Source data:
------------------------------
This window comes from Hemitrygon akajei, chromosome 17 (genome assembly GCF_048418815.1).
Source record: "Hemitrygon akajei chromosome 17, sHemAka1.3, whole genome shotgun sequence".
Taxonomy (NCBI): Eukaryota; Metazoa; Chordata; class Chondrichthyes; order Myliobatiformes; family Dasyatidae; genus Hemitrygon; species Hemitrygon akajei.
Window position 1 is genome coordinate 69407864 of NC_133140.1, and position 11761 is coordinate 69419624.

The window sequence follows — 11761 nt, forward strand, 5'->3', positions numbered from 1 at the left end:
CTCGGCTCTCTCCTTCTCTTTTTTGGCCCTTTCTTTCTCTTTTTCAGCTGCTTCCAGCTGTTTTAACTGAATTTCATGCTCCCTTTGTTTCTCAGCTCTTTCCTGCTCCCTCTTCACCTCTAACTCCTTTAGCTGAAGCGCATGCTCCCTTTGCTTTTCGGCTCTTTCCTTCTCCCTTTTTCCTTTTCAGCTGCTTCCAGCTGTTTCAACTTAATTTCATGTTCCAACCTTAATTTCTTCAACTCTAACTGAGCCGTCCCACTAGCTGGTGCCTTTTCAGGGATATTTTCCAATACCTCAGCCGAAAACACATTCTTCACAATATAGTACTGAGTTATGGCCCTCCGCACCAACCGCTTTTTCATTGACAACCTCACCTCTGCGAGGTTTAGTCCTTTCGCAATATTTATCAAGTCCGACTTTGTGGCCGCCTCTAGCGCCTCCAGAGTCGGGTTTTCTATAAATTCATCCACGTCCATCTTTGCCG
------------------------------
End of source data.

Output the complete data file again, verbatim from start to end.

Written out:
This window comes from Hemitrygon akajei, chromosome 17 (genome assembly GCF_048418815.1).
Source record: "Hemitrygon akajei chromosome 17, sHemAka1.3, whole genome shotgun sequence".
Taxonomy (NCBI): Eukaryota; Metazoa; Chordata; class Chondrichthyes; order Myliobatiformes; family Dasyatidae; genus Hemitrygon; species Hemitrygon akajei.
Window position 1 is genome coordinate 69407864 of NC_133140.1, and position 11761 is coordinate 69419624.

The window sequence follows — 11761 nt, forward strand, 5'->3', positions numbered from 1 at the left end:
CTCGGCTCTCTCCTTCTCTTTTTTGGCCCTTTCTTTCTCTTTTTCAGCTGCTTCCAGCTGTTTTAACTGAATTTCATGCTCCCTTTGTTTCTCAGCTCTTTCCTGCTCCCTCTTCACCTCTAACTCCTTTAGCTGAAGCGCATGCTCCCTTTGCTTTTCGGCTCTTTCCTTCTCCCTTTTTCCTTTTCAGCTGCTTCCAGCTGTTTCAACTTAATTTCATGTTCCAACCTTAATTTCTTCAACTCTAACTGAGCCGTCCCACTAGCTGGTGCCTTTTCAGGGATATTTTCCAATACCTCAGCCGAAAACACATTCTTCACAATATAGTACTGAGTTATGGCCCTCCGCACCAACCGCTTTTTCATTGACAACCTCACCTCTGCGAGGTTTAGTCCTTTCGCAATATTTATCAAGTCCGACTTTGTGGCCGCCTCTAGCGCCTCCAGAGTCGGGTTTTCTATAAATTCATCCACGTCCATCTTTGCCG